Anti-endothelial cell antibodies in systemic sclerosis
- 1Department of Internal Medicine and Rheumatology, Ion Cantacuzino Hospital, Carol Davila University of Medicine and Pharmacy, Bucharest, Romania
- 2Department of Internal Medicine/Division Clinical and Experimental Immunology, University Hospital Maastricht, Maastricht, The Netherlands
- Correspondence to Professor J W C Tervaert, Department of Internal Medicine/Division Clinical and Experimental Immunology, University Hospital Maastricht, PO Box 5800, 6202 AZ Maastricht, The Netherlands;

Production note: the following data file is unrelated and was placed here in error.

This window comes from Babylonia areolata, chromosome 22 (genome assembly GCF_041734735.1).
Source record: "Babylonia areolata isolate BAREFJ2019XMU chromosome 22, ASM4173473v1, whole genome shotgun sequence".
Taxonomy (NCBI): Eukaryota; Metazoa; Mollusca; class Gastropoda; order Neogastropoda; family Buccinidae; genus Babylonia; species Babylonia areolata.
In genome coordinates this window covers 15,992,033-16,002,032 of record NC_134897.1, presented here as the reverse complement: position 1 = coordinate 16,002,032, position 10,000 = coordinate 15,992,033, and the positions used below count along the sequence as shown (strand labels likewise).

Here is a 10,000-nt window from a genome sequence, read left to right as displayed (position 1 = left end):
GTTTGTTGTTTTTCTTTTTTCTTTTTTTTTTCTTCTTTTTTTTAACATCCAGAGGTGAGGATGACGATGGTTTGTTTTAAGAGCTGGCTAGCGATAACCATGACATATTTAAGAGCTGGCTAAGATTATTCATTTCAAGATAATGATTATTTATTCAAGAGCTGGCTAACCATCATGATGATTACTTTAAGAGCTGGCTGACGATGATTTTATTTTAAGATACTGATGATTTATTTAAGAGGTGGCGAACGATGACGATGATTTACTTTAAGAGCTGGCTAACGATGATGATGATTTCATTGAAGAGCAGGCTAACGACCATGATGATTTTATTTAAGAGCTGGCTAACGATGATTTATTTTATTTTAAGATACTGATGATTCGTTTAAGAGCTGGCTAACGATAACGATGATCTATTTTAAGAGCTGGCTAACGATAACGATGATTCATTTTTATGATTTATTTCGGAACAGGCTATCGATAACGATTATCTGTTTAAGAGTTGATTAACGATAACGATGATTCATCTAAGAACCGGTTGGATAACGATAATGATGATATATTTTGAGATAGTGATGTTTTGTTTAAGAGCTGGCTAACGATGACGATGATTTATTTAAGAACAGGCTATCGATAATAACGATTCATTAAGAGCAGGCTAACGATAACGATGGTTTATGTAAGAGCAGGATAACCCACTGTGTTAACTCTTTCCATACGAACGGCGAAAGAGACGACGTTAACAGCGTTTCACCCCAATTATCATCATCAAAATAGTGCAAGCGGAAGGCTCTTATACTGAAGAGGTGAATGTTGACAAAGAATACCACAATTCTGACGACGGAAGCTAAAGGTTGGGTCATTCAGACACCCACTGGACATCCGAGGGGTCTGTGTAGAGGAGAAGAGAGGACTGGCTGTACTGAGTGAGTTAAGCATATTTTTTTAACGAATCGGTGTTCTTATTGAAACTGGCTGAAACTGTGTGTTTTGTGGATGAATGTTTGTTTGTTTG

- Accepted 25 August 2009
Anti-endothelial cell antibodies (AECA) are a heterogeneous class of antibodies whose role in the pathogenesis of autoimmune diseases with vascular involvement has been extensively studied. Systemic sclerosis (SSc) is one of the systemic autoimmune diseases in which endothelial dysfunction is well defined and important in the development of the disease. AECA are present in the serum samples of many patients with SSc. Depending on the detection method and on patient selection, 22–86% of patients test positive for AECA. Among the demonstrated clinical associations, lung and peripheral vascular involvement are the most common. In this paper, the methods of detection, various molecular specificities and the possible pathogenic mechanisms of AECA in SSc are reviewed.
Competing interests None.
Provenance and Peer review Not commissioned; externally peer reviewed.